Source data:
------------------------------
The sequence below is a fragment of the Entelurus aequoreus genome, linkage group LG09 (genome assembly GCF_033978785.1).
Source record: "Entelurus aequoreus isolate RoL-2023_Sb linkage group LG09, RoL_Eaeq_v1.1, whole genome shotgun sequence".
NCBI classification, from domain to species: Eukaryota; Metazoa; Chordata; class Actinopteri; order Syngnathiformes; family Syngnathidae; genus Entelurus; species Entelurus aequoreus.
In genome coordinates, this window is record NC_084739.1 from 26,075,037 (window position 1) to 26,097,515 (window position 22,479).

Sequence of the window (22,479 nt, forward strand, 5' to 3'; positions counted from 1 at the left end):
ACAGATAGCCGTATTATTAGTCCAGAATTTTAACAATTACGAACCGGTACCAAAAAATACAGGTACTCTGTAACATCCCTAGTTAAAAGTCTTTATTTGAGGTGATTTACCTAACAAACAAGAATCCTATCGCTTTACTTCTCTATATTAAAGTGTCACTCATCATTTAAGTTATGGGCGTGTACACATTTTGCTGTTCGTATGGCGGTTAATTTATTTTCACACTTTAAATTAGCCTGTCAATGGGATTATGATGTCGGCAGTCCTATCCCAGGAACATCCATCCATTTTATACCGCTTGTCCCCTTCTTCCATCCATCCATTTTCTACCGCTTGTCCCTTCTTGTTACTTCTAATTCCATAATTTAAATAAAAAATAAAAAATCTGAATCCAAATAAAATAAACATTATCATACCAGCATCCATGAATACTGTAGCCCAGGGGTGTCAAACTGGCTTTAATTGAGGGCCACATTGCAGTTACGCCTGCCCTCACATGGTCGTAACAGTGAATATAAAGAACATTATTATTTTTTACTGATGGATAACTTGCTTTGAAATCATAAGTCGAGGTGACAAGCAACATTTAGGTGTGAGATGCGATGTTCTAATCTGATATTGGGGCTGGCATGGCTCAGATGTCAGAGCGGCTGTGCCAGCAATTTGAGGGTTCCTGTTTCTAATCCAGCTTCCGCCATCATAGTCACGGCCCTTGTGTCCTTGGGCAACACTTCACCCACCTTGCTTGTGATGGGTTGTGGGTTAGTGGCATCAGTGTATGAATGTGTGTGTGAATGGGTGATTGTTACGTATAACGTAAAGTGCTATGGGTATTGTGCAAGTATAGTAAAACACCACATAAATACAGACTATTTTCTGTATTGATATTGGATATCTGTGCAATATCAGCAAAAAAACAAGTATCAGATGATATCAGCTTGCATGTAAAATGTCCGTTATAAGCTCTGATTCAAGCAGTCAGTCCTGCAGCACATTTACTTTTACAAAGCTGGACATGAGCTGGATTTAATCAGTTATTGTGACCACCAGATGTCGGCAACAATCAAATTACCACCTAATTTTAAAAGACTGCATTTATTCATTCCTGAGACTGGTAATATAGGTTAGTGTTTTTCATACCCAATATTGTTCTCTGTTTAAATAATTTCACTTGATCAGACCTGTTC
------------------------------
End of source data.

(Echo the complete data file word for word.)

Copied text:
The sequence below is a fragment of the Entelurus aequoreus genome, linkage group LG09 (genome assembly GCF_033978785.1).
Source record: "Entelurus aequoreus isolate RoL-2023_Sb linkage group LG09, RoL_Eaeq_v1.1, whole genome shotgun sequence".
NCBI classification, from domain to species: Eukaryota; Metazoa; Chordata; class Actinopteri; order Syngnathiformes; family Syngnathidae; genus Entelurus; species Entelurus aequoreus.
In genome coordinates, this window is record NC_084739.1 from 26,075,037 (window position 1) to 26,097,515 (window position 22,479).

Sequence of the window (22,479 nt, forward strand, 5' to 3'; positions counted from 1 at the left end):
ACAGATAGCCGTATTATTAGTCCAGAATTTTAACAATTACGAACCGGTACCAAAAAATACAGGTACTCTGTAACATCCCTAGTTAAAAGTCTTTATTTGAGGTGATTTACCTAACAAACAAGAATCCTATCGCTTTACTTCTCTATATTAAAGTGTCACTCATCATTTAAGTTATGGGCGTGTACACATTTTGCTGTTCGTATGGCGGTTAATTTATTTTCACACTTTAAATTAGCCTGTCAATGGGATTATGATGTCGGCAGTCCTATCCCAGGAACATCCATCCATTTTATACCGCTTGTCCCCTTCTTCCATCCATCCATTTTCTACCGCTTGTCCCTTCTTGTTACTTCTAATTCCATAATTTAAATAAAAAATAAAAAATCTGAATCCAAATAAAATAAACATTATCATACCAGCATCCATGAATACTGTAGCCCAGGGGTGTCAAACTGGCTTTAATTGAGGGCCACATTGCAGTTACGCCTGCCCTCACATGGTCGTAACAGTGAATATAAAGAACATTATTATTTTTTACTGATGGATAACTTGCTTTGAAATCATAAGTCGAGGTGACAAGCAACATTTAGGTGTGAGATGCGATGTTCTAATCTGATATTGGGGCTGGCATGGCTCAGATGTCAGAGCGGCTGTGCCAGCAATTTGAGGGTTCCTGTTTCTAATCCAGCTTCCGCCATCATAGTCACGGCCCTTGTGTCCTTGGGCAACACTTCACCCACCTTGCTTGTGATGGGTTGTGGGTTAGTGGCATCAGTGTATGAATGTGTGTGTGAATGGGTGATTGTTACGTATAACGTAAAGTGCTATGGGTATTGTGCAAGTATAGTAAAACACCACATAAATACAGACTATTTTCTGTATTGATATTGGATATCTGTGCAATATCAGCAAAAAAACAAGTATCAGATGATATCAGCTTGCATGTAAAATGTCCGTTATAAGCTCTGATTCAAGCAGTCAGTCCTGCAGCACATTTACTTTTACAAAGCTGGACATGAGCTGGATTTAATCAGTTATTGTGACCACCAGATGTCGGCAACAATCAAATTACCACCTAATTTTAAAAGACTGCATTTATTCATTCCTGAGACTGGTAATATAGGTTAGTGTTTTTCATACCCAATATTGTTCTCTGTTTAAATAATTTCACTTGATCAGACCTGTTC